101 personal & philosophical experiments in EM A

101 experimentsSome years ago I delved into a little philosophy. Not the clever stuff that Michelle Johnston reads, more the stuff that you find in airport bookshops. I particularly enjoyed two books. Firstly Zeno and the Tortoise, largely because of the tag line “This book will make you sound cleverer than you are” (it didn’t) and secondly an exercise book of sorts by Roger-Pol Droit entitled 101 experiments in the philosophy of everyday life. This second title captured my imagination as a series of exercises to help us think more clearly about difficult and unusal questions, and that is why several years later we decided to collate some of the St.Emlyn’s blog posts into 101 personal and philosophical experiments in Emergency Medicine.

These experiments based on blog posts from the St.Emlyn’s team are designed to make you stop and think about what we do, why we do it and what our purpose is as EPs. Is that a bit wooly? Perhaps, but as we move through our careers at the breakneck pace of EM it is sometimes wise to stop, think and listen to our purpose.

You will of course notice that there are fewer than 101 experiments in the table below. Worry not, there are many more ideas on the way that we will post in time.

 

Exercises 1-10

 The Experiment  The Blog Post
 1. Imagine the last words that you would want to hear in the emergency department.  Little white lies in the resus room. We deal with death in the ED, it’s part of the job for us, but the last moments for our patient. Consider the last words that you would want to hear.
 2. How effective are you as a clinican?  What your NNT? Do you make a difference to the patients you see and if so what is the magnitude of that effect in terms of outcome?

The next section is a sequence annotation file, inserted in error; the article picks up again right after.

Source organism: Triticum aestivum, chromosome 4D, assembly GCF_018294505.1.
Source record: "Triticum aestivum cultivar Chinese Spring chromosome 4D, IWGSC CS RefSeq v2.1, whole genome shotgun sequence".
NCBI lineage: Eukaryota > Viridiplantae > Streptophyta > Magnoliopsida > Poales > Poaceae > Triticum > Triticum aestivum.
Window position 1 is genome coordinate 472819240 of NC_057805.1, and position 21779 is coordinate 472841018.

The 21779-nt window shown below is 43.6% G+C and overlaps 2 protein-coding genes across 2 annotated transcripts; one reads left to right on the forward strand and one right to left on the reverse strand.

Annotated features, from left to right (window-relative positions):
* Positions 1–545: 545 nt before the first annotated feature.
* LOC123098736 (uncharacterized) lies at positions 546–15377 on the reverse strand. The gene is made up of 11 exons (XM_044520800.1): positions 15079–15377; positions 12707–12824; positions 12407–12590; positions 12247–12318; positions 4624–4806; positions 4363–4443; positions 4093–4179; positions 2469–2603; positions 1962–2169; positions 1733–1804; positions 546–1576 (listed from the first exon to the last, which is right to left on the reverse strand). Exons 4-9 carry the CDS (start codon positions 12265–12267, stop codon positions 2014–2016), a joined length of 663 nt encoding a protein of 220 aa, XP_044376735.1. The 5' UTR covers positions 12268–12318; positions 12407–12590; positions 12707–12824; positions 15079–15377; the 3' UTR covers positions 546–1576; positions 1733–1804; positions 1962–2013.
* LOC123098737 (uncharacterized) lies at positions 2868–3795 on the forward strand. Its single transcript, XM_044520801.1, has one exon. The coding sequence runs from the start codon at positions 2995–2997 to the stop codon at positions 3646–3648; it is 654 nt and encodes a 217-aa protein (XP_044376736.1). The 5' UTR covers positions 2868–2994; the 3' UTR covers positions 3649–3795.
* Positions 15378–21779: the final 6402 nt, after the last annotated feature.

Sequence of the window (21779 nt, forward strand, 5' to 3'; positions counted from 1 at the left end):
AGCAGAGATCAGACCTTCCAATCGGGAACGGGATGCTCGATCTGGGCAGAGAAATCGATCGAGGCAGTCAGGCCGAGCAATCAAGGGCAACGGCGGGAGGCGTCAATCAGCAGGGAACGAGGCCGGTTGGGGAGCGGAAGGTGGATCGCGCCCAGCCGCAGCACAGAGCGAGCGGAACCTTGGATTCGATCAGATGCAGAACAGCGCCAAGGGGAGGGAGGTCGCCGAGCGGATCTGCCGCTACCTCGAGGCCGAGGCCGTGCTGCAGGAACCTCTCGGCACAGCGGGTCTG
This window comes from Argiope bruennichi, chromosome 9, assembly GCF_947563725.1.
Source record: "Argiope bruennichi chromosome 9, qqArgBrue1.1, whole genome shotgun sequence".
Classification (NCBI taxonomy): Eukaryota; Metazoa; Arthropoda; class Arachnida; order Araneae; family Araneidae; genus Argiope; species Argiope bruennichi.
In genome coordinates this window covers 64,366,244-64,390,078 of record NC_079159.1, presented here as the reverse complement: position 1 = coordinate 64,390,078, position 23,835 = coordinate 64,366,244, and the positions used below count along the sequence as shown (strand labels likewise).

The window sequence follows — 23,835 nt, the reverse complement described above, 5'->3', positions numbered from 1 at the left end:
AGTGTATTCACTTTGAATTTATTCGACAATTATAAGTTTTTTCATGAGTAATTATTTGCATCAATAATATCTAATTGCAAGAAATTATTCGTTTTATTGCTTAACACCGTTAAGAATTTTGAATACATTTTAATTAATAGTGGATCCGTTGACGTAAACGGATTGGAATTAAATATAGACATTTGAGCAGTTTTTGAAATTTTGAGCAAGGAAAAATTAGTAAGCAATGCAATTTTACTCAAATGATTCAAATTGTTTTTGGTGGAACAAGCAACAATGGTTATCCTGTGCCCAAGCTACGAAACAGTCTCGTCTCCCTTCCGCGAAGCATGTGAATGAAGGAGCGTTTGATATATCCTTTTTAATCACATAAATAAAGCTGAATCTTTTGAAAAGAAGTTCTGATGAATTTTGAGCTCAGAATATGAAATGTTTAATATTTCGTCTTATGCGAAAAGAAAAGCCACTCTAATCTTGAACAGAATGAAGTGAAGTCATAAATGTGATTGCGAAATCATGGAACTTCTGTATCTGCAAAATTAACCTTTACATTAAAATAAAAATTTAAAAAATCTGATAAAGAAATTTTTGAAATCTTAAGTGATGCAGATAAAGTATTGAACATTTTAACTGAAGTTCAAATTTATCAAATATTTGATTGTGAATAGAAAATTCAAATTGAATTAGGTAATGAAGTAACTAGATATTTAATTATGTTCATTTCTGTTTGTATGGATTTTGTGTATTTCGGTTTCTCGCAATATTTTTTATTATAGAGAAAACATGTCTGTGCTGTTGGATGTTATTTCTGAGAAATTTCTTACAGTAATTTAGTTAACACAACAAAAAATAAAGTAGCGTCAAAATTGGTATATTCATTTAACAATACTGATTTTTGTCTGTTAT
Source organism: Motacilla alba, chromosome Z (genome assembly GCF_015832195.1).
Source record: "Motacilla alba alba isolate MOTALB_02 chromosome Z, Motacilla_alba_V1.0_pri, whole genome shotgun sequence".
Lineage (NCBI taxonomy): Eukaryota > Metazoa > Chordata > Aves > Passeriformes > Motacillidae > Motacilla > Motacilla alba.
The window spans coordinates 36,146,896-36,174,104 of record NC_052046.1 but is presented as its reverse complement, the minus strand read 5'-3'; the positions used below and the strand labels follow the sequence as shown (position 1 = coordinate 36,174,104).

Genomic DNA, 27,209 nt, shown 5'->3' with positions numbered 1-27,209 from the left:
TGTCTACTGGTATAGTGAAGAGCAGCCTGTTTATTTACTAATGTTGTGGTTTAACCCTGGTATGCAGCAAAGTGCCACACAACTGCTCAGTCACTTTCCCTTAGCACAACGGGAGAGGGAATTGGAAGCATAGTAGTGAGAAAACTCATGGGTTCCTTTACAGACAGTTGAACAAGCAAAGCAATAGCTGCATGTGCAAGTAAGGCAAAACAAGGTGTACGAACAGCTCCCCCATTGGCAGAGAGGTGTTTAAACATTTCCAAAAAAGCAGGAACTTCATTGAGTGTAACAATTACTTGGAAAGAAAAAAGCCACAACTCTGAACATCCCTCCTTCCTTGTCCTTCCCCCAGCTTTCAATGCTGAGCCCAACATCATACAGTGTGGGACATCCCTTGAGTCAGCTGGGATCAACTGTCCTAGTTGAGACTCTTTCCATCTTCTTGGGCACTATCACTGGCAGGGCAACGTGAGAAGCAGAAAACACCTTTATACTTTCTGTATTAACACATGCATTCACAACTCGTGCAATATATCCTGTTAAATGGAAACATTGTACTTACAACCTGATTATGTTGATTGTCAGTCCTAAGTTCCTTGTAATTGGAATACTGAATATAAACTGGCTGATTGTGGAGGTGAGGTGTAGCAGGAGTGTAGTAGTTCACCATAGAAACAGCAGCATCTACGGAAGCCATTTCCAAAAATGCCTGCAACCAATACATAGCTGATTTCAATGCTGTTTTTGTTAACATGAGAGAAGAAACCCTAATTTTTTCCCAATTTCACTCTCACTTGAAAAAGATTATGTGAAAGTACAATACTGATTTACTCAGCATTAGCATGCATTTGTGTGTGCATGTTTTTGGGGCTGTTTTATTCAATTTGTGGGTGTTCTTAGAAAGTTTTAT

3. What do people call you in the ED? What’s in a name? Do your colleagues call you something different to your patients? Are first names the norm, an aid or a barrier?
 4.  Is it more difficult to praise rightly than to blame?   Is this what we mean by critical care? How do you feedback to colleagues and trainees. Do you choose your words wisely for mobidity and mortality reviews?
 5. Do you manage life as well as you manage death?  An Easter message.
 6. Do you encourage parents to attend paediatric resuscitations in the ED, or do you keep them out in the relatives room? But what about the parents?
 7. How do you lead the variable/various team ED?  Teamwork in resus.
 8. Are you a fast or slow emergency physician and does it matter?  Can you get the doctors to work faster?
 9. How and can you raise a concern in the resus room?  PACE with @HArrisCPD
 10. Let’s think about feedback  Testing, testing…Making feeback more than just noise.

 

Exercises 11-20

 11. Are you at risk of burnout? How would you spot the signs? Do you know anyone else who is close to the edge and what would you do about it?  Too tired to sleep, too wired to sleep.
 12. Does a reaction tell you anything about feedback? What are you expecting when you give feedback on a miss or poor patient outcome? Do you want the recipient to be happy, sad, or does it not really matter?  Giving bad feedback……